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It’s 24 June, 2025, and Britain is marking its annual Independence Day celebration. As the fireworks stream through the summer sky, still not quite dark, we wonder why it took us so long to leave. The years that followed the 2016 referendum didn’t just reinvigorate our economy, our democracy and our liberty. They improved relations with our neighbours.
The United Kingdom is now the region’s foremost knowledge-based economy. We lead the world in biotech, law, education, the audio-visual sector, financial services and software. New industries, from 3D printing to driverless cars, have sprung up around the country. Older industries, too, have revived as energy prices have fallen back to global levels: steel, cement, paper, plastics and ceramics producers have become competitive again.
The EU, meanwhile, continues to turn inwards, clinging to its dream of political amalgamation as the euro and migration crises worsen. Its population is ageing, its share of world GDP shrinking and its peoples protesting. “We have the most comprehensive workers’ rights in the world”, complains Jean-Claude Juncker, who has recently begun in his second term as President of the European Federation, “but we have fewer and fewer workers”.
The last thing most EU leaders wanted, once the shock had worn off, was a protracted argument with the United Kingdom which, on the day it left, became their single biggest market. Terms were agreed easily enough. Britain withdrew from the EU’s political structures and institutions, but kept its tariff-free arrangements in place. The rights of EU nationals living in the UK were confirmed, and various reciprocal deals on healthcare and the like remained. For the sake of administrative convenience, Brexit took effect formally on 1 July 2019, to coincide with the mandates of a new European Parliament and Commission.
That day marked, not a sudden departure, but the beginning of a gradual reorientation. As the leader of the Remain campaign, Lord Rose, had put it during the referendum campaign, “It’s not going to be a step change, it’s going to be a gentle process.” He was spot on.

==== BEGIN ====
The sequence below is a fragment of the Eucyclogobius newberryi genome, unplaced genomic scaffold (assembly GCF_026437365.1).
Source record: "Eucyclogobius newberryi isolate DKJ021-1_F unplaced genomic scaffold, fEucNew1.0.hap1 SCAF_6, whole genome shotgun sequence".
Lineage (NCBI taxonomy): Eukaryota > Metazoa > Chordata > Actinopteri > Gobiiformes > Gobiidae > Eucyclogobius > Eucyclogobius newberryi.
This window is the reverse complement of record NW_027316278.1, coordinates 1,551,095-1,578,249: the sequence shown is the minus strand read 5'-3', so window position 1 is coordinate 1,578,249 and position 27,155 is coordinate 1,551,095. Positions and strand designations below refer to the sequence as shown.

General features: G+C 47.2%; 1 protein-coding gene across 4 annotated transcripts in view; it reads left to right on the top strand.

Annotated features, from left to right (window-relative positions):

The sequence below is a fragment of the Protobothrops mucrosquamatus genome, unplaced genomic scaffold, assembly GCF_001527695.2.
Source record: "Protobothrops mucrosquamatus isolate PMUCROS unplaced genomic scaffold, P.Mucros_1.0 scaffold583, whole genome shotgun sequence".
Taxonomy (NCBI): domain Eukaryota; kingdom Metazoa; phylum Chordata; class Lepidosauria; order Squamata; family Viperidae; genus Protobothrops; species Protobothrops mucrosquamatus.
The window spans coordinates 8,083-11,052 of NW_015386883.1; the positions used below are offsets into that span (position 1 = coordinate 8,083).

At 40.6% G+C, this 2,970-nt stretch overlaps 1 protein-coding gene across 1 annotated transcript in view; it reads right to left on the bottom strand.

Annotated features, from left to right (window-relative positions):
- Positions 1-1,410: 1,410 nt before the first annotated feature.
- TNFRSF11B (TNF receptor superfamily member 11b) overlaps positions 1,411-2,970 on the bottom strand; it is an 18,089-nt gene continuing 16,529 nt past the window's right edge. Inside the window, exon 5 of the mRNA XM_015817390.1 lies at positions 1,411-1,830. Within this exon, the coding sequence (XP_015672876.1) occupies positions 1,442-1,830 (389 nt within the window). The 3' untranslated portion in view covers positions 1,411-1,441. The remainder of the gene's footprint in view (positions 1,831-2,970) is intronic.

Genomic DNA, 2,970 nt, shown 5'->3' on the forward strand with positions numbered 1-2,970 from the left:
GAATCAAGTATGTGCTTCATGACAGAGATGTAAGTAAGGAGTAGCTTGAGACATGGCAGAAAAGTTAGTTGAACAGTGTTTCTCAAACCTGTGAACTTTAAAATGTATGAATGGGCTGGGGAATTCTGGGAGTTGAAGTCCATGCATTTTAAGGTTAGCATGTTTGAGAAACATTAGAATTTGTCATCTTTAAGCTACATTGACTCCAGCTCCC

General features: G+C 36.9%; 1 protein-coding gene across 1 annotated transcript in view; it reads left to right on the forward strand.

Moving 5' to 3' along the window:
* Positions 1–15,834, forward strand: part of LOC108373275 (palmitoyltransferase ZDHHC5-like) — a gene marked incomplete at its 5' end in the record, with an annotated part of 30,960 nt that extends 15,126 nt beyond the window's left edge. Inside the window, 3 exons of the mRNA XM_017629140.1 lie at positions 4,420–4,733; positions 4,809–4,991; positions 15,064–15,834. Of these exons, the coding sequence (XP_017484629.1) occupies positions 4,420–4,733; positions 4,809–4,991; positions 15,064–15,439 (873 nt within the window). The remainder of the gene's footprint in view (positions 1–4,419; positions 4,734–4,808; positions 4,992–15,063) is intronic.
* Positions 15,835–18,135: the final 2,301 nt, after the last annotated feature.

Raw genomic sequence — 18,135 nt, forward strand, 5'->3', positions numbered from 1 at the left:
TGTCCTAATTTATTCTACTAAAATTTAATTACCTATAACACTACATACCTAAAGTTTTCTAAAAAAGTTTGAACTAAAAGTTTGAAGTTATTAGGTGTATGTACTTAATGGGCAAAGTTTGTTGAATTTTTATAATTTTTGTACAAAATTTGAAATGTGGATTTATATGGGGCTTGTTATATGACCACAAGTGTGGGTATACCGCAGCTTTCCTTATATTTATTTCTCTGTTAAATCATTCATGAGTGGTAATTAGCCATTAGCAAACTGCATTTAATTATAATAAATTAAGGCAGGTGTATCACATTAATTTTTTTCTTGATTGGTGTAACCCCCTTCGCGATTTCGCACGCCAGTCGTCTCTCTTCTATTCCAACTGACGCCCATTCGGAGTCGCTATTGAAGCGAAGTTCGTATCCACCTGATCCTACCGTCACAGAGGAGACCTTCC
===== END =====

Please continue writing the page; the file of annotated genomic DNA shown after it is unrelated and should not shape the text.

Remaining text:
In many areas, whether because of economies of scale or because rules were largely set at global level, the UK and the EU continued to adopt the same technical standards. But, from 2019, Britain could begin to disapply those regulations where the cost of compliance outweighed any benefits.
The EU’s Clinical Trials Directive, for example, had wiped out a great deal of medical research in Britain. Outside it, we again lead the world. Opting out of the EU’s data protection rules has turned Hoxton into the software capital of the world. Britain is no longer hampered by Brussels restrictions on sales, promotions and e-commerce.
Other EU regulations, often little known, had caused enormous damage. The REACH Directive, limiting the import of chemical products, had imposed huge costs on manufacturers. The bans on vitamin supplements and herbal remedies had closed down many health shops. London’s art market had been brutalised by EU rules on VAT and retrospective taxation. All these sectors have revived.
Financial services are booming – not only in London, but in Birmingham, Leeds and Edinburgh too. Eurocrats had never much liked the City, which they regarded as parasitical. Before Brexit, they targeted London with regulations that were not simply harmful but, in some cases, downright malicious: the Alternative Investment Fund Managers Directive, the ban on short selling, the Financial Transactions Tax, the restrictions on insurance. After Britain left, the EU’s regulations became even more heavy-handed, driving more exiles from Paris, Frankfurt and Milan. No other European city could hope to compete: their high rates of personal and corporate taxation, restrictive employment practices and lack of support services left London unchallenged.